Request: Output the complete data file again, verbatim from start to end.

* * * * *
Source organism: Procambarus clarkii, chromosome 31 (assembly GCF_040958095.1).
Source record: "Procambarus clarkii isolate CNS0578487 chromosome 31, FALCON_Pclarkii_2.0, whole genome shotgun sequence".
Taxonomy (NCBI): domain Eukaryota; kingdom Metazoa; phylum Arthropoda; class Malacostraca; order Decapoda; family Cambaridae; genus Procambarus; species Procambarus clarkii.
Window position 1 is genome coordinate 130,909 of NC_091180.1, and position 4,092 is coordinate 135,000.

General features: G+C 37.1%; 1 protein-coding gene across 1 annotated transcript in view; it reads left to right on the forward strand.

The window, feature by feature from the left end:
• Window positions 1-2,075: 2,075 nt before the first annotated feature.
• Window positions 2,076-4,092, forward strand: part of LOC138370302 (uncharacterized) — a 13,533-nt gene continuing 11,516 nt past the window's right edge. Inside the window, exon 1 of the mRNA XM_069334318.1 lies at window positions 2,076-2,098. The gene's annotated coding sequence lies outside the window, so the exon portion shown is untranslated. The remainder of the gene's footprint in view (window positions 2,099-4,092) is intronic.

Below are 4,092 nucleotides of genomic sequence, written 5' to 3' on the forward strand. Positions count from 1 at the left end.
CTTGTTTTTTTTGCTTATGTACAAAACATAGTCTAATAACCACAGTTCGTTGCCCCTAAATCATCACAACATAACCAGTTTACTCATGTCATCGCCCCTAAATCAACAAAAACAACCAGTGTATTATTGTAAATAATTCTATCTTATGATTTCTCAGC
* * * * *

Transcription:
Source organism: Procambarus clarkii, chromosome 31 (assembly GCF_040958095.1).
Source record: "Procambarus clarkii isolate CNS0578487 chromosome 31, FALCON_Pclarkii_2.0, whole genome shotgun sequence".
Taxonomy (NCBI): domain Eukaryota; kingdom Metazoa; phylum Arthropoda; class Malacostraca; order Decapoda; family Cambaridae; genus Procambarus; species Procambarus clarkii.
Window position 1 is genome coordinate 130,909 of NC_091180.1, and position 4,092 is coordinate 135,000.

General features: G+C 37.1%; 1 protein-coding gene across 1 annotated transcript in view; it reads left to right on the forward strand.

The window, feature by feature from the left end:
• Window positions 1-2,075: 2,075 nt before the first annotated feature.
• Window positions 2,076-4,092, forward strand: part of LOC138370302 (uncharacterized) — a 13,533-nt gene continuing 11,516 nt past the window's right edge. Inside the window, exon 1 of the mRNA XM_069334318.1 lies at window positions 2,076-2,098. The gene's annotated coding sequence lies outside the window, so the exon portion shown is untranslated. The remainder of the gene's footprint in view (window positions 2,099-4,092) is intronic.

Below are 4,092 nucleotides of genomic sequence, written 5' to 3' on the forward strand. Positions count from 1 at the left end.
CTTGTTTTTTTTGCTTATGTACAAAACATAGTCTAATAACCACAGTTCGTTGCCCCTAAATCATCACAACATAACCAGTTTACTCATGTCATCGCCCCTAAATCAACAAAAACAACCAGTGTATTATTGTAAATAATTCTATCTTATGATTTCTCAGC